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It might seem redundant to show an interior painting in a domestic interior. But historically, interior paintings have increased in popularity during times of prosperity. They underline the sense of domestic space and home. For example, during the Dutch Golden Age of the 1600s, lots of still life or genre scenes were sold.
In the 19th century, women artists in France and England often specialized in interior scenes. The prevailing codes placed severe restrictions on women, and it was inappropriate for them to go anywhere without a chaperone. Mary Cassat, a French Impressionist, painted interior scenes of motherhood and domestic life.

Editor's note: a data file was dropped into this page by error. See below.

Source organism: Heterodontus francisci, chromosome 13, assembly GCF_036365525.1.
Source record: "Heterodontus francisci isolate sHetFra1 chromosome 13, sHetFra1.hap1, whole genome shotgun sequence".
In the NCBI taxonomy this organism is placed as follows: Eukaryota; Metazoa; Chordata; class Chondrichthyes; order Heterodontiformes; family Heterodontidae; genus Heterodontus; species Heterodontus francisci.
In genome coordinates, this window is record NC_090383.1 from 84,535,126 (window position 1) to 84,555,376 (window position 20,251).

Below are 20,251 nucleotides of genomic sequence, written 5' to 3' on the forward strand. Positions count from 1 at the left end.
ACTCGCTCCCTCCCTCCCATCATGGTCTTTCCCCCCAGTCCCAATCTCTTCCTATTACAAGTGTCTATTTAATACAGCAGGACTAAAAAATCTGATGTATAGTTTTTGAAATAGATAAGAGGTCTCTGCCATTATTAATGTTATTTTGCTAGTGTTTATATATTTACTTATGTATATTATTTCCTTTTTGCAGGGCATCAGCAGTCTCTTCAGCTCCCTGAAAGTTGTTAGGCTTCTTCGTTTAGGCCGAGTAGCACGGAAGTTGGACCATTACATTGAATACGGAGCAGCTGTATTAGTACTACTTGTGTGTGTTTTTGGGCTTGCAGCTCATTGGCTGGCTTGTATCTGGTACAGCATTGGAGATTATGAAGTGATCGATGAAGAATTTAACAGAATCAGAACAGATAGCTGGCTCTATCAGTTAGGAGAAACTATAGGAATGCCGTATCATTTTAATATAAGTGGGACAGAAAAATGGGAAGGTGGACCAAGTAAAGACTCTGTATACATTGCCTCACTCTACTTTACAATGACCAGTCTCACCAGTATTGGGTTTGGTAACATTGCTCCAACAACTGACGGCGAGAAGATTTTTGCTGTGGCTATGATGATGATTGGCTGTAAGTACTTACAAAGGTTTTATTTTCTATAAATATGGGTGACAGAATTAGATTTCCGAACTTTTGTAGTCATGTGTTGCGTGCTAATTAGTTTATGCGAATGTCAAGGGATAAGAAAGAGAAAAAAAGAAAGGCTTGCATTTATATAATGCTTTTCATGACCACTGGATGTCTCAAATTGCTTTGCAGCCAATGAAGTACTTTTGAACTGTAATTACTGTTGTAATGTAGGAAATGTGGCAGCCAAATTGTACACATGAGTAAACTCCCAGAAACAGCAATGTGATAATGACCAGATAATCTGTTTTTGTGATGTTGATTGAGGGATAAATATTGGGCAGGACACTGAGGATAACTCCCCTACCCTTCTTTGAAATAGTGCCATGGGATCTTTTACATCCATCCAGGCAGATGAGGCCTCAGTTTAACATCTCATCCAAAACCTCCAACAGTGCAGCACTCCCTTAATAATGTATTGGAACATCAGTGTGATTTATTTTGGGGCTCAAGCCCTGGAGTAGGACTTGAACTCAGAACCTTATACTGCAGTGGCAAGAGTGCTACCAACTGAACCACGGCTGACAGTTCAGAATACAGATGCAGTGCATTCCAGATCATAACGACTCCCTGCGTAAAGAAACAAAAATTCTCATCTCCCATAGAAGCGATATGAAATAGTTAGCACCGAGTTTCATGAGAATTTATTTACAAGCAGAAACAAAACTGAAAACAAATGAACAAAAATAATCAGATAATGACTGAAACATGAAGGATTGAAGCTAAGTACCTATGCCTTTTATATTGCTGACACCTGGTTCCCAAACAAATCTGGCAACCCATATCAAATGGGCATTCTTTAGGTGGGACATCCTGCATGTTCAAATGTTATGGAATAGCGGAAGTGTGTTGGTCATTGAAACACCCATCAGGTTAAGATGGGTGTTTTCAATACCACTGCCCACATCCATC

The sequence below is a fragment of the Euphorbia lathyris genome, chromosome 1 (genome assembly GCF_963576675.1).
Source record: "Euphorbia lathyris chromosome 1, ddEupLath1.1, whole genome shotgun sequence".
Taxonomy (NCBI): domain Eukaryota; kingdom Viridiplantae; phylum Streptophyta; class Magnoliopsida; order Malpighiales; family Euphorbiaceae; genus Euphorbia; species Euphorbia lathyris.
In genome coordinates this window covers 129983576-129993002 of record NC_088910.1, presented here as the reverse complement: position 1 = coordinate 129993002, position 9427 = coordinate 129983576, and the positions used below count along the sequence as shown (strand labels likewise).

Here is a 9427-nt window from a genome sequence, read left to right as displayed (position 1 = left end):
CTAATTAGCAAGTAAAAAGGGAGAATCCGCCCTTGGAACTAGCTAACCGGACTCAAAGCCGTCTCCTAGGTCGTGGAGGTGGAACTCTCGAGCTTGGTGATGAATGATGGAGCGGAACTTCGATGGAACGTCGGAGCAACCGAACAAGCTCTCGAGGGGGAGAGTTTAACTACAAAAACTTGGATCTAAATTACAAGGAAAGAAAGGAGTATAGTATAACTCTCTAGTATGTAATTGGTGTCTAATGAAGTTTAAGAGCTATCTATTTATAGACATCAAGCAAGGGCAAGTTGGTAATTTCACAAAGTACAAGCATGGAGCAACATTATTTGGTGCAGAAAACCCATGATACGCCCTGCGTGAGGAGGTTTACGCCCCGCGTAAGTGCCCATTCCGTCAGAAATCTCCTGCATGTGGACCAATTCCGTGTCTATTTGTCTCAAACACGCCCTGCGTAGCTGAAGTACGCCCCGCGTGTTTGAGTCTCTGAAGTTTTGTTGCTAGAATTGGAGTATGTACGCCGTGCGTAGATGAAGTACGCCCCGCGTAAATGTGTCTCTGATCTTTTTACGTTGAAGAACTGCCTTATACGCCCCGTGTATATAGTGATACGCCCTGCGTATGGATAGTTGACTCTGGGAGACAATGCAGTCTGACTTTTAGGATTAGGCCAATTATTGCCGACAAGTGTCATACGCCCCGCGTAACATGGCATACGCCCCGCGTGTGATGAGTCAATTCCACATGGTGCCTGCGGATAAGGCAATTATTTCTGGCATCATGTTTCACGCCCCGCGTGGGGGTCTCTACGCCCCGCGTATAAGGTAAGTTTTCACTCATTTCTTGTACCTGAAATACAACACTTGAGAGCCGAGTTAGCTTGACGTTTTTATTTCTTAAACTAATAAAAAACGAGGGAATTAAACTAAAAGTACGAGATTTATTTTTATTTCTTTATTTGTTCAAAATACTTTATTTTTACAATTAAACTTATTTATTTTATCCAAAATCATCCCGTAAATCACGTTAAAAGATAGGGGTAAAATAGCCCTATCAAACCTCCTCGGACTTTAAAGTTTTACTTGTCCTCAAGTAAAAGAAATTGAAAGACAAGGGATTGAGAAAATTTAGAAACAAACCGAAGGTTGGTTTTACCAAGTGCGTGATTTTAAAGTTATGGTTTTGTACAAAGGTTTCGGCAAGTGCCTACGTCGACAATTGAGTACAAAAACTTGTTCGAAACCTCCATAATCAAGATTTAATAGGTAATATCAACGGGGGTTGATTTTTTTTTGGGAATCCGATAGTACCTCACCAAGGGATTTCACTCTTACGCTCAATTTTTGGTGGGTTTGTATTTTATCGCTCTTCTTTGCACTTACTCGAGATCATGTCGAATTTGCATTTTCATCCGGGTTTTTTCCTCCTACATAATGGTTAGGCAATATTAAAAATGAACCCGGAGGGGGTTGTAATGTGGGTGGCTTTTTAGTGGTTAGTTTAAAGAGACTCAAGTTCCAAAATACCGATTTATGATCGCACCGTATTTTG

Artists through each art historic period have painted interiors. You can find Cubist interiors, Pointillist interiors, and Pop interiors. Contemporary artists today sometimes paint interiors in historic styles, or in a style of their own.
On Thursday, May 14, 2015, Christie’s New York sold "Le corsage rouge,"1922, a painting in oil on canvas by Cubist Fernand Léger, for $16.9 million
In the same sale, Dans la veranda, 1884, by impressionist Berthe Morisot, sold for $2.5 million
The previous evening, Christie's New York sold Pop artist Roy Lichtenstein’s "Collage for Interior: Perfect Pitcher," 1994, for $4.4 million